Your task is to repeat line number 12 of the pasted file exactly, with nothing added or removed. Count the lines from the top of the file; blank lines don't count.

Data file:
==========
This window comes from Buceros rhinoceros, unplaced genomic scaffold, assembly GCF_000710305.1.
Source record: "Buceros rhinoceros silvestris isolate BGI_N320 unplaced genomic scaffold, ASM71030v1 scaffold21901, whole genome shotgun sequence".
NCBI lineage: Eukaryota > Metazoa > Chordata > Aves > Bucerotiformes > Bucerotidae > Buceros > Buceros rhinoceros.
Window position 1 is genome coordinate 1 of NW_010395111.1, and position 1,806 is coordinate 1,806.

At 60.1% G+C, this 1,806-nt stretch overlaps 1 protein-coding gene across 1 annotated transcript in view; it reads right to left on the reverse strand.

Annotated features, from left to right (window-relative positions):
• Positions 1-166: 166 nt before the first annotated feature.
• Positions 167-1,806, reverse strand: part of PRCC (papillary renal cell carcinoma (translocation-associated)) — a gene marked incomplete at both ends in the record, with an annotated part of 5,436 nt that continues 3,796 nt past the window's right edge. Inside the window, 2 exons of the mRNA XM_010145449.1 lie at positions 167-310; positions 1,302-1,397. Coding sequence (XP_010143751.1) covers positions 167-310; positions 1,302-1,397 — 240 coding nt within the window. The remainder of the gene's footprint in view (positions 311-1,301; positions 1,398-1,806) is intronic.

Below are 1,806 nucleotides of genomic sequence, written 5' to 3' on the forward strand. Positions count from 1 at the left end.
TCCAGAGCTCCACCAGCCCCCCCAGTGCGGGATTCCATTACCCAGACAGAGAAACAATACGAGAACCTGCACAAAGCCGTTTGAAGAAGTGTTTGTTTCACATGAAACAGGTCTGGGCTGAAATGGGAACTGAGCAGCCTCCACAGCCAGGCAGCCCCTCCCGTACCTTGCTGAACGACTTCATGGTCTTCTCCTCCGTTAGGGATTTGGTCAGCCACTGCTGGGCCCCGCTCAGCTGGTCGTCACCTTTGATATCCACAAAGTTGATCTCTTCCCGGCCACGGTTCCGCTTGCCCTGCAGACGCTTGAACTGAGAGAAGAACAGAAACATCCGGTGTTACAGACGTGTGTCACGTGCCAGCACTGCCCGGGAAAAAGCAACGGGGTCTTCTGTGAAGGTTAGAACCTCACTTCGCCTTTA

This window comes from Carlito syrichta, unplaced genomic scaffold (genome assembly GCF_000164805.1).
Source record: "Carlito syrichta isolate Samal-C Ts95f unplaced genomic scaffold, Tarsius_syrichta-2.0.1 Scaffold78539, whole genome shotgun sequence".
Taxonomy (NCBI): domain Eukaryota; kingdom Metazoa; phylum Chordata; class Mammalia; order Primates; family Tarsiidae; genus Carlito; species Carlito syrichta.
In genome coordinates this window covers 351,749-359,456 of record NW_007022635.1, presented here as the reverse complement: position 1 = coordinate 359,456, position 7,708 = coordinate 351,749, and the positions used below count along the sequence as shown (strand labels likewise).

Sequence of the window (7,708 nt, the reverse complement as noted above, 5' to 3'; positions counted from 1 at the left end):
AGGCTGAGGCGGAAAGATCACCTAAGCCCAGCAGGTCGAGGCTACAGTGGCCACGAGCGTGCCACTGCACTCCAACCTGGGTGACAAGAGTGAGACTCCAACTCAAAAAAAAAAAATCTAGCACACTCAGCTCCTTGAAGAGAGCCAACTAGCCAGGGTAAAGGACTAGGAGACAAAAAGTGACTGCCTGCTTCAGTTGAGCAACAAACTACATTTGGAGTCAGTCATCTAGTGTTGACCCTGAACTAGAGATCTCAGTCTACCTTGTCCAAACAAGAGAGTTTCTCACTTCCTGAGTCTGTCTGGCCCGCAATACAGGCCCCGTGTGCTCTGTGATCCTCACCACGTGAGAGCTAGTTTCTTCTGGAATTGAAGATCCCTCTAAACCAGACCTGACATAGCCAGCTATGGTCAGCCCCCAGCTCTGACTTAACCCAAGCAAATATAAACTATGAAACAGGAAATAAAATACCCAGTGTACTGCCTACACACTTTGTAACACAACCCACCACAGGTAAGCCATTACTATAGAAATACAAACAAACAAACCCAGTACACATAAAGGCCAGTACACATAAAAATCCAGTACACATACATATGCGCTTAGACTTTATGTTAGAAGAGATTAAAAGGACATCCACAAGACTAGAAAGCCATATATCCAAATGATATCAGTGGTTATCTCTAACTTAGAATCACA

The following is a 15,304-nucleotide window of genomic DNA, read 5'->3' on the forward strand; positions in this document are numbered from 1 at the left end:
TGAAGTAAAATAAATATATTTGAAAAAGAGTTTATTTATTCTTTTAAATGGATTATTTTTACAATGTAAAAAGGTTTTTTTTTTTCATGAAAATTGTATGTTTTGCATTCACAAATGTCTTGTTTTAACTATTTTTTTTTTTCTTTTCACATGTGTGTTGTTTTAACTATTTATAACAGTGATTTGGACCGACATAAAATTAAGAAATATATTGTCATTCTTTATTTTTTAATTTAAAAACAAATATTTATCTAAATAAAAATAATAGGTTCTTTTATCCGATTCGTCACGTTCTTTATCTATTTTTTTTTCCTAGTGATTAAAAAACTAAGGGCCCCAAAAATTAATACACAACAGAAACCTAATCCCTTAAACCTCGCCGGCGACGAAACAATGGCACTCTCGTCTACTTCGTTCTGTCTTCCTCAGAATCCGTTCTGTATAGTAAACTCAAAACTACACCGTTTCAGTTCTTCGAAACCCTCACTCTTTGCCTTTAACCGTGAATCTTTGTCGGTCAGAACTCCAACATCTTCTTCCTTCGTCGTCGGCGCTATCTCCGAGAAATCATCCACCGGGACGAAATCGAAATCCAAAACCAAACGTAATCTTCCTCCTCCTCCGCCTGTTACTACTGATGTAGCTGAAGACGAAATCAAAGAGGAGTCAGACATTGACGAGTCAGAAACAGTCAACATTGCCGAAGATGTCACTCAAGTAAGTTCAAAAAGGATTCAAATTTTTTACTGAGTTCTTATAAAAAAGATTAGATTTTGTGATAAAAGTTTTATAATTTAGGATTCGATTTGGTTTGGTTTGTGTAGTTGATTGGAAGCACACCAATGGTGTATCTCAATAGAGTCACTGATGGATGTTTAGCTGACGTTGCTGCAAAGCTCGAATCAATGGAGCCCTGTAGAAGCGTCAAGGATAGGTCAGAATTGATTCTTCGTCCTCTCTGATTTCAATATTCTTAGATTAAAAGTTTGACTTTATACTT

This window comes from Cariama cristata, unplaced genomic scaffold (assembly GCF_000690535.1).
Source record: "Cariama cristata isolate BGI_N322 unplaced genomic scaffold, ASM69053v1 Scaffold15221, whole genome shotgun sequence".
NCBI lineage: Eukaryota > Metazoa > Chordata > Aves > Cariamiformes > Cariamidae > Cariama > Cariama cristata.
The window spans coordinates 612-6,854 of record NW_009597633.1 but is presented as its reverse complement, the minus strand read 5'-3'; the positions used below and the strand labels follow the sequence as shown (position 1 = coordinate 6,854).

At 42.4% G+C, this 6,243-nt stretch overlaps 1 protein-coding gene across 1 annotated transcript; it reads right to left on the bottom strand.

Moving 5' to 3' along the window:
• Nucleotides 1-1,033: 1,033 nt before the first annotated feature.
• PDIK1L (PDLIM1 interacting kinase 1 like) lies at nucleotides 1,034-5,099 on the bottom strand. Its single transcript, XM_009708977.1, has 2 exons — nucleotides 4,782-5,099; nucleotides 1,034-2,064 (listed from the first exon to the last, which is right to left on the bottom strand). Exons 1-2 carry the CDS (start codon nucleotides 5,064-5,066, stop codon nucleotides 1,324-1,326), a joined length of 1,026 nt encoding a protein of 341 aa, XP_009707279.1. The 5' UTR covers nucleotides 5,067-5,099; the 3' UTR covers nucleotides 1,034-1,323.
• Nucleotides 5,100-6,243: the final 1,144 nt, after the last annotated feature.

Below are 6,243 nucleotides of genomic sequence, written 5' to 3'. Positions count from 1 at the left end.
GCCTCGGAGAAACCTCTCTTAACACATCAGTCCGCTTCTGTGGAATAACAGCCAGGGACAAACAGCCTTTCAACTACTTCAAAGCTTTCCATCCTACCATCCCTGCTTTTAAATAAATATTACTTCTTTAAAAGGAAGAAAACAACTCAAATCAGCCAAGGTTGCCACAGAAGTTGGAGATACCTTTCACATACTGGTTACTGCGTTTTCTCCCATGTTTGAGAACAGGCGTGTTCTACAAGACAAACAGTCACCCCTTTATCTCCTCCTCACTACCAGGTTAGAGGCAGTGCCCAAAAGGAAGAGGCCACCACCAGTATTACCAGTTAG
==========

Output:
Source record: "Carlito syrichta isolate Samal-C Ts95f unplaced genomic scaffold, Tarsius_syrichta-2.0.1 Scaffold78539, whole genome shotgun sequence".